PLENARY INDULGENCES on the feasts of the Immaculate Conception (December 8), Nativity (September 8), Annunciation (March 25), and Assumption (August 15), of the Blessed Virgin Mary.
PARTIAL INDULGENCES of twenty-five years and as many quarantines (forty days) on the feast of the Purification (February 2); five years and five quarantines on the feast of the Visitation (July 2); four years and four quarantines on the feast of the Presentation    (November 21); three years and three quarantines on the feast of the Exaltation of the Holy Cross September 14); two years and two quarantines on the feast of the Dedication of St. Michael the Archangel (September 29).
STATIONAL INDULGENCES: First Sunday in Advent; Vigil of Christmas; the Nativity; Second Sunday in Lent; 'Wednesday of Holy Week; Easter Sunday; Rogation Monday; Feast of the Dedication of Our Lady of the Snow (August 5); Wednesday of Ember Weeks. (A "station" is a church to which the clergy and laity of Rome go in procession on stated days to say special prayers).

     In testimony whereof, We have ordered this document to be signed by Our Reverend Secretary and attested by the Grand Seal of the Chapter.
     Given in the Office of Our Chapter at St. Mary Major on the ninth day of January, in the year nineteen hundred and twenty-seven.
+Vincentius Cardinal Vannutelli,
                  Archpriest of the Patriarchal Liberian Basilica
                                 Marcus Canon Martini,
                                       Secretary of the Chapter.

                   To the Reverend James M. Reardon,
               Pastor of the Basilica of St. Mary, Minneapolis, Minnesota.
                         Seen and approved, May 21, 1927.
                      +Augustinus Dowling,
                                     Archbishop of St. Paul.

{Page l02}
Affiliation with St. John Lateran
     Only a few churches in this country are affiliated with St. John Lateran, the Mother and Head of all the churches in Rome and in the world.  That honor can be claimed by the Basilica of St. Mary, as evidenced by the following translation of the official rescript.


     The singular devotion which you have manifested towards Our Holy Lateran Basilica merits adequate recognition on Our part, and induces Us to grant you those spiritual favors which are permitted by the Apostolic See, especially as they will promote the glory of God and the salvation of souls.
     The request you have made to Us is a manifest indication that you cherish a deep devotion for Our Lord and Savior Jesus Christ, St. John the Baptist and St. John the Evangelist, as well as for Our Lateran Basilica, dedicated to them.  Inspired by this devotion you desire that the Parish and Basilica of St. Mary of Minneapolis, in the Archdiocese of St. Paul, be aggregated, affiliated, united and incorporated with Our Lateran Basilica, to the end that We may grant and Communicate to your Basilica all the indulgences and spiritual privileges accorded to Our Basilica by Papal concession.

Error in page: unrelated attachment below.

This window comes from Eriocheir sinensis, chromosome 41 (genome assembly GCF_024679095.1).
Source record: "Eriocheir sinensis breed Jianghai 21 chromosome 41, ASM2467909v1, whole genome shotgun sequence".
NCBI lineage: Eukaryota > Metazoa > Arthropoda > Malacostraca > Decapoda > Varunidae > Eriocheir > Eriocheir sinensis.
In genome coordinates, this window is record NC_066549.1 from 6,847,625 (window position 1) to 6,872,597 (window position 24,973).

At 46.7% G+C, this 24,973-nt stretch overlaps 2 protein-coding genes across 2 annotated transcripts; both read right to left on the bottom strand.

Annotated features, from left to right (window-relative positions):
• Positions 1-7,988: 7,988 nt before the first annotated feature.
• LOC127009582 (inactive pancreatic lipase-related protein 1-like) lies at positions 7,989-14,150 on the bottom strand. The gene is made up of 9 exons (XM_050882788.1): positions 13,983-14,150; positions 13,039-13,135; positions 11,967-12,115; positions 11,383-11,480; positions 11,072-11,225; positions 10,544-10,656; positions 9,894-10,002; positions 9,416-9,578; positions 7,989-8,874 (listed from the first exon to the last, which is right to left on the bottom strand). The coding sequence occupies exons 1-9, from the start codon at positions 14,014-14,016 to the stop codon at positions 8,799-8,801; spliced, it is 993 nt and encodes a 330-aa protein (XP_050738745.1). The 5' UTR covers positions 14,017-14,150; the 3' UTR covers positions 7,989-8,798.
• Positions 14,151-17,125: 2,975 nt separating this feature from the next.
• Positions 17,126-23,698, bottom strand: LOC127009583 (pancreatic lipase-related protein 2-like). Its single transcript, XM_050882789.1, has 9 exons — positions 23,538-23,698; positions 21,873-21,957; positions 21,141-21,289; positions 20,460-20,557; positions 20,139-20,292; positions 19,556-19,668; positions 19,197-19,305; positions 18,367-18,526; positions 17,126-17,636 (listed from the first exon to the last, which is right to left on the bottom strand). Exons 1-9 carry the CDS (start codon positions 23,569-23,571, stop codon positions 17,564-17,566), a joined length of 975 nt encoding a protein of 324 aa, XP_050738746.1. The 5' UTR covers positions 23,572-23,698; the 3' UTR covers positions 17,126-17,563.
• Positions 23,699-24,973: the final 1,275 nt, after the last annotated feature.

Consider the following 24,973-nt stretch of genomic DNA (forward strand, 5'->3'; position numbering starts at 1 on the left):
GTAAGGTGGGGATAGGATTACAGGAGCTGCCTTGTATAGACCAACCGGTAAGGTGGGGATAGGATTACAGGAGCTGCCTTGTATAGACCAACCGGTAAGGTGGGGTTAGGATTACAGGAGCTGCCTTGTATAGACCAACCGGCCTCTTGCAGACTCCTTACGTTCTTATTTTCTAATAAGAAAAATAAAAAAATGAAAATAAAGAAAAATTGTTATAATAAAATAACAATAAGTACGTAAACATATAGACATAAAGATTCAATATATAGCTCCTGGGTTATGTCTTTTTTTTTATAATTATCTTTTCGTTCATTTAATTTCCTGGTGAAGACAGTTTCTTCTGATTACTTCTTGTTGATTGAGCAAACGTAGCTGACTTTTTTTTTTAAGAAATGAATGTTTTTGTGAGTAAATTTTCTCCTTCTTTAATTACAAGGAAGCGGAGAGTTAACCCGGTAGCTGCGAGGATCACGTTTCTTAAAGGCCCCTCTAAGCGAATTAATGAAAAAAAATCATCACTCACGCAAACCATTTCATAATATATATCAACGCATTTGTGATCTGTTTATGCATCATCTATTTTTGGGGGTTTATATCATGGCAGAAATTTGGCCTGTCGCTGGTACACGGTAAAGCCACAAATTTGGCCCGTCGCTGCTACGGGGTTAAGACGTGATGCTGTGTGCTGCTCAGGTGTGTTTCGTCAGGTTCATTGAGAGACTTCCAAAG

We have decreed to look with favor on your request, as We are convinced that it is now, and, in future, will be, highly conducive to the salvation of souls.  We, therefore, in union with His Eminence Basil Pompili, Cardinal of the Holy Roman Church, Vicar of His Holiness Pius XI in the City of Rome, by the mercy of God, Bishop of Veliterno, and Archpriest of Our Holy Lateran Basilica, in chapter assembled, in accordance with the regulations of Our Roman Papal Lateran Patriarchate, by Our ordinary powers, which We enjoy by Apostolic Indults and Privileges, and now administer, and particularly by virtue of the faculties conferred on Us by Pope Benedict XIV, of happy memory, on the fourth day of May, 1751, beginning with the words, "Assidux Solicitudinis," grant and permit, in the fullest measure possible, the aforesaid aggregation, affiliation, union and incorporation of the Basilica of St. Mary in the City of Minneapolis, in the Archdiocese of St. Paul, Minnesota.
     We, likewise, declare the aforesaid Basilica of St. Mary an associate of Our Holy Lateran Basilica according to the faculties granted Us by the Roman Pontiffs and the decrees of the Council of Trent, and by virtue of the constitutions of the Sovereign Pontiffs, in such
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manner that the faithful of both sexes, visiting the aforesaid Basilica of St. Mary, rightly disposed, may enjoy, receive and participate in all the above-mentioned indulgences, privileges and spiritual favors, in the same measure as if they personally visited Our Lateran Basilica.